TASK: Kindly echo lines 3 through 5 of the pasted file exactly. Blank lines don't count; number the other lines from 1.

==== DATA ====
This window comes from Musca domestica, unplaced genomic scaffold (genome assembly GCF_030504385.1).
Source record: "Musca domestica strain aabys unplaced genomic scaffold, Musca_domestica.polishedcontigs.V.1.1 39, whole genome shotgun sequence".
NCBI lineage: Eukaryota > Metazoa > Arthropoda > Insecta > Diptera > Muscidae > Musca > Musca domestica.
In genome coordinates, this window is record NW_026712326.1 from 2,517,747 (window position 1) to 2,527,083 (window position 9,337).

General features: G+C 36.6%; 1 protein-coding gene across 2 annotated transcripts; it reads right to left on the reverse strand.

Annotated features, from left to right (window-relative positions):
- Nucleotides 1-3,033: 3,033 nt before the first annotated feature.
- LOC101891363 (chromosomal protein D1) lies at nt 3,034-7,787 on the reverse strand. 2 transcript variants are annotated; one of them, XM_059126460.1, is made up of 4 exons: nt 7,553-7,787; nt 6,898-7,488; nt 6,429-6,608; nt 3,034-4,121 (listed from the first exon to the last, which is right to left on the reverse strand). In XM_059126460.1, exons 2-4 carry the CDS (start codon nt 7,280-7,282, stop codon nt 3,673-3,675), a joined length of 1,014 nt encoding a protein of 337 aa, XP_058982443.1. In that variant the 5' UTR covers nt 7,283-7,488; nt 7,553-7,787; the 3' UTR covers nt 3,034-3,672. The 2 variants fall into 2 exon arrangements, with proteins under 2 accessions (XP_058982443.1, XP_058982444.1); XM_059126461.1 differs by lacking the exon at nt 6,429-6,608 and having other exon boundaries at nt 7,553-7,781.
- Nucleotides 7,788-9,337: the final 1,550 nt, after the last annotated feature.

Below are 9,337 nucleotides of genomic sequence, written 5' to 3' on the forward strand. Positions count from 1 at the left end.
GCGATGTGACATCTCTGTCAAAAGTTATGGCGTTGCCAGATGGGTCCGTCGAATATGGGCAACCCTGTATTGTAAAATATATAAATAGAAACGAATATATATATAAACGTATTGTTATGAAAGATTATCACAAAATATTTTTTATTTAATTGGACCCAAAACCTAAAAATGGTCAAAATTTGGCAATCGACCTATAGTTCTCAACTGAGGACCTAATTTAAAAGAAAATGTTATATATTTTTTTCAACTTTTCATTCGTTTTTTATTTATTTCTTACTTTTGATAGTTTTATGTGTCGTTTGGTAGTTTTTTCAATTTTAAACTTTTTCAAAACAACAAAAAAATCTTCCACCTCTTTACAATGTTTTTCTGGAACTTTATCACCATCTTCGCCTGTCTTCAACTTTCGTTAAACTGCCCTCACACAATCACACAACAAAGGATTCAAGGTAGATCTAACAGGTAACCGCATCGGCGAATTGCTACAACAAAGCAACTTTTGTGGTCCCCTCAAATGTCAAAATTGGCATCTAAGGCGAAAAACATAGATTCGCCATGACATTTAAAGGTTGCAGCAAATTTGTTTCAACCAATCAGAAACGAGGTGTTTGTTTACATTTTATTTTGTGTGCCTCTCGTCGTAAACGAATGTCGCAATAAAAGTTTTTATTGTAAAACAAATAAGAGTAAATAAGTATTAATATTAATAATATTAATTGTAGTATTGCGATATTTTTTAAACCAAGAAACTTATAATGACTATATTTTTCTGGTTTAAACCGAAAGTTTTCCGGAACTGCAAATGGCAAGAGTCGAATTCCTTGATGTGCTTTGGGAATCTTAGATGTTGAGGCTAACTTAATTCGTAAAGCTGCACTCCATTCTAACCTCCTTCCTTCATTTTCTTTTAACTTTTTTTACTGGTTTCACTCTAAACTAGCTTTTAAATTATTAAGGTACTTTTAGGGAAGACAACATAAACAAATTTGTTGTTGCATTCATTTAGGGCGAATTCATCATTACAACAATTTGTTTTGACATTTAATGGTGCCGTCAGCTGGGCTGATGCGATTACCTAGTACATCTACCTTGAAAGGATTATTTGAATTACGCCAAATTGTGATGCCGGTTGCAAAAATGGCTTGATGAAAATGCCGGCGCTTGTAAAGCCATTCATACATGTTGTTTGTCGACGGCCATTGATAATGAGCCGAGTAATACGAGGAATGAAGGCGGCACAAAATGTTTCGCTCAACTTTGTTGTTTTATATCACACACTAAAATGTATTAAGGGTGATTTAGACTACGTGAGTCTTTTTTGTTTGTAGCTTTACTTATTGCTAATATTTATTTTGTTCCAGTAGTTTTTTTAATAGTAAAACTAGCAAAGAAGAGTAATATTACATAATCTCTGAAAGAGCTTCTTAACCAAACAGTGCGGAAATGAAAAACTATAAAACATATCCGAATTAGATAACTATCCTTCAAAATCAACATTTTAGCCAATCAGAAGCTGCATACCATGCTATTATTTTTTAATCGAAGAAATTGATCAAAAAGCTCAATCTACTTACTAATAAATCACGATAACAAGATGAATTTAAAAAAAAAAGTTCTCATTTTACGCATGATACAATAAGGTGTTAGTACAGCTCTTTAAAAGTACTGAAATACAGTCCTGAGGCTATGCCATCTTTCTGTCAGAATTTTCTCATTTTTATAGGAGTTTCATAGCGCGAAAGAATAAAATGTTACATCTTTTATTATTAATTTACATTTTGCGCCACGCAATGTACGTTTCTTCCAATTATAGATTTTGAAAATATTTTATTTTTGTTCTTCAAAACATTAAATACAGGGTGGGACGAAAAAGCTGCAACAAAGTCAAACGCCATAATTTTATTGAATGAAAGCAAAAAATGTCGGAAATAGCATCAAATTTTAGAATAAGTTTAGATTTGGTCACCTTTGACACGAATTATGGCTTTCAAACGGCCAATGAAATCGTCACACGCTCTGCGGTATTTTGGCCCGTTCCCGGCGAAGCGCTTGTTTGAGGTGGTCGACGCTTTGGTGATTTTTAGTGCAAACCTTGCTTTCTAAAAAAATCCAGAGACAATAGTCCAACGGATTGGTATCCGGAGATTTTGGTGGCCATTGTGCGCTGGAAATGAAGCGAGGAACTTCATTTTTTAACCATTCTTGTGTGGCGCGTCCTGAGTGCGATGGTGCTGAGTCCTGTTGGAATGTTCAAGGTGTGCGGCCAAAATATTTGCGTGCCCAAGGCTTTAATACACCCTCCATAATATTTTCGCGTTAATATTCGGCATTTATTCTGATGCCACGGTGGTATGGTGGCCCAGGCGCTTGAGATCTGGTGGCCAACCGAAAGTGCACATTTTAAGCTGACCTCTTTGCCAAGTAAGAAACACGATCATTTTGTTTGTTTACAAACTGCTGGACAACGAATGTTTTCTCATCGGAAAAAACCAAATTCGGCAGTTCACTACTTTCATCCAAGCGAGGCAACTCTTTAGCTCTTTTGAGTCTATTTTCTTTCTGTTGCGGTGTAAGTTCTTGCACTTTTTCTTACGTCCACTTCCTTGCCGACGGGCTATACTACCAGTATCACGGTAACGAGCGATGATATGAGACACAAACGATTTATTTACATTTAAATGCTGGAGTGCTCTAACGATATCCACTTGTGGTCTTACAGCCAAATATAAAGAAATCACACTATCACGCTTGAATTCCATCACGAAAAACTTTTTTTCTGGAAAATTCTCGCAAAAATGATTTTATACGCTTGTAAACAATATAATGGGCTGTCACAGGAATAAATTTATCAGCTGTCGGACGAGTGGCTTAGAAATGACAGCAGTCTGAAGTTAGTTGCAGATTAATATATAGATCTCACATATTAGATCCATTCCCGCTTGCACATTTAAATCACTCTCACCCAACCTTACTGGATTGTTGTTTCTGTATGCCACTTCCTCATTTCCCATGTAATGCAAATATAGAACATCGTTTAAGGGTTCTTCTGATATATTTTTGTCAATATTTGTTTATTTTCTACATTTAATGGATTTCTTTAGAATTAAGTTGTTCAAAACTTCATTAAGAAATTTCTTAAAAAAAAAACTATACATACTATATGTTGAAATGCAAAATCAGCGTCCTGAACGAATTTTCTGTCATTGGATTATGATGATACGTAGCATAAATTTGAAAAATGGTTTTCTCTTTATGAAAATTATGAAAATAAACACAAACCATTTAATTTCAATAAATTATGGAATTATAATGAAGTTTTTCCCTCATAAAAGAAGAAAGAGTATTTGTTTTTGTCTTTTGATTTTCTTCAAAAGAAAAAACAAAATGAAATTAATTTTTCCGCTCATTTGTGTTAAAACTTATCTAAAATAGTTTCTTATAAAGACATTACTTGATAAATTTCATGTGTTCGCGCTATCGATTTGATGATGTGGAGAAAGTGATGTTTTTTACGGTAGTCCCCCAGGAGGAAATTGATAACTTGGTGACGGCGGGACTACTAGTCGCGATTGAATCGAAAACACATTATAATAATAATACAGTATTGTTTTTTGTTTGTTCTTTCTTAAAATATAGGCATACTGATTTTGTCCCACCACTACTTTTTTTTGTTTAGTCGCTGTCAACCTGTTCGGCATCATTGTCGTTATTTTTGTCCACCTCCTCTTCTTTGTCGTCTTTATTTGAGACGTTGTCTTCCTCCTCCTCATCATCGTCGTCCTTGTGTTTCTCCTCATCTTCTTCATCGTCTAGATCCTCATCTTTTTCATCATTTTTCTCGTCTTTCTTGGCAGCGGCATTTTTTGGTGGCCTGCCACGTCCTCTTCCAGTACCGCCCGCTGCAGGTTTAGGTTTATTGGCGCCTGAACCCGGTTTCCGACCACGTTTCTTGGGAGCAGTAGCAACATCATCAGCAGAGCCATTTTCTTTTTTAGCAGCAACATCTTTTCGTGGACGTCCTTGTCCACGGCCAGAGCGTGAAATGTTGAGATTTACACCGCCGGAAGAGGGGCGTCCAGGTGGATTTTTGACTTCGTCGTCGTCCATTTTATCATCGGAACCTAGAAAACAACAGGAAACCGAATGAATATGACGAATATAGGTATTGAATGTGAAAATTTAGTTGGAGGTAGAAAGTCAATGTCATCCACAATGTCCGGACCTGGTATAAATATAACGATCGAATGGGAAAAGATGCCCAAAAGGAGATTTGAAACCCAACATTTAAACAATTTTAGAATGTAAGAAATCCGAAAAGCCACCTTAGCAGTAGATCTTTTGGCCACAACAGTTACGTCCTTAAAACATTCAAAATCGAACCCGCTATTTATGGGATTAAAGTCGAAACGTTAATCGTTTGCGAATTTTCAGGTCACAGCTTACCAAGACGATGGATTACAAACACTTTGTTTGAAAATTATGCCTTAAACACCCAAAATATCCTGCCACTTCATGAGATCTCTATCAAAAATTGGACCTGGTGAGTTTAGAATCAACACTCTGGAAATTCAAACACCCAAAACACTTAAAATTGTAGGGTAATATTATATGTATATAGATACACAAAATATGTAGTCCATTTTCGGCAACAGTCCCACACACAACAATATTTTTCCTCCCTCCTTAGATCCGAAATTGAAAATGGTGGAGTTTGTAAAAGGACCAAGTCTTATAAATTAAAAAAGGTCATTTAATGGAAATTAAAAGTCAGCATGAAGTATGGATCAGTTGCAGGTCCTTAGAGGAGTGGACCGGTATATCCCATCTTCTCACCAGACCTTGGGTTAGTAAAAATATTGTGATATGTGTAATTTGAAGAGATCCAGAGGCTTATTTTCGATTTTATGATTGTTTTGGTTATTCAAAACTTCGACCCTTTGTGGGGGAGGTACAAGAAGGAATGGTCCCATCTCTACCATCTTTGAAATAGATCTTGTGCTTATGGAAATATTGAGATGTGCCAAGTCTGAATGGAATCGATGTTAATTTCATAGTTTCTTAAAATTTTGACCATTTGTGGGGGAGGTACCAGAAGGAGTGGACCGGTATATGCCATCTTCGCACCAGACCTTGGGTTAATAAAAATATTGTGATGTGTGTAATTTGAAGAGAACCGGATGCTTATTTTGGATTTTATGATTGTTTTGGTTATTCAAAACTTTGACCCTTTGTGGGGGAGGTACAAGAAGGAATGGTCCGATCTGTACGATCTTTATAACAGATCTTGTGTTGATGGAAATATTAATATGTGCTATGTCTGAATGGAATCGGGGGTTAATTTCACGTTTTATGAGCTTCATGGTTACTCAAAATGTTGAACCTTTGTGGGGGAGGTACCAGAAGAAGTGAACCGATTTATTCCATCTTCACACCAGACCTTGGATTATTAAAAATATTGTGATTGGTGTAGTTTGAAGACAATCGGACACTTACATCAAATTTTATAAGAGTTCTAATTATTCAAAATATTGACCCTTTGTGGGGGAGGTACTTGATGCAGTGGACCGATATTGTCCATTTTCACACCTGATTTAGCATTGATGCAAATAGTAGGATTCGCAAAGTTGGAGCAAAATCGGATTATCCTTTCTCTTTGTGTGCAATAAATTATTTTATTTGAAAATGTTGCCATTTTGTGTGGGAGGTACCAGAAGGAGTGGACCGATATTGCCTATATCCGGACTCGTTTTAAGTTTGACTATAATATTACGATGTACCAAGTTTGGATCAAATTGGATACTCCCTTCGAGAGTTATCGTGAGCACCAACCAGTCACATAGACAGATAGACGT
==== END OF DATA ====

NCBI lineage: Eukaryota > Metazoa > Arthropoda > Insecta > Diptera > Muscidae > Musca > Musca domestica.
In genome coordinates, this window is record NW_026712326.1 from 2,517,747 (window position 1) to 2,527,083 (window position 9,337).

General features: G+C 36.6%; 1 protein-coding gene across 2 annotated transcripts; it reads right to left on the reverse strand.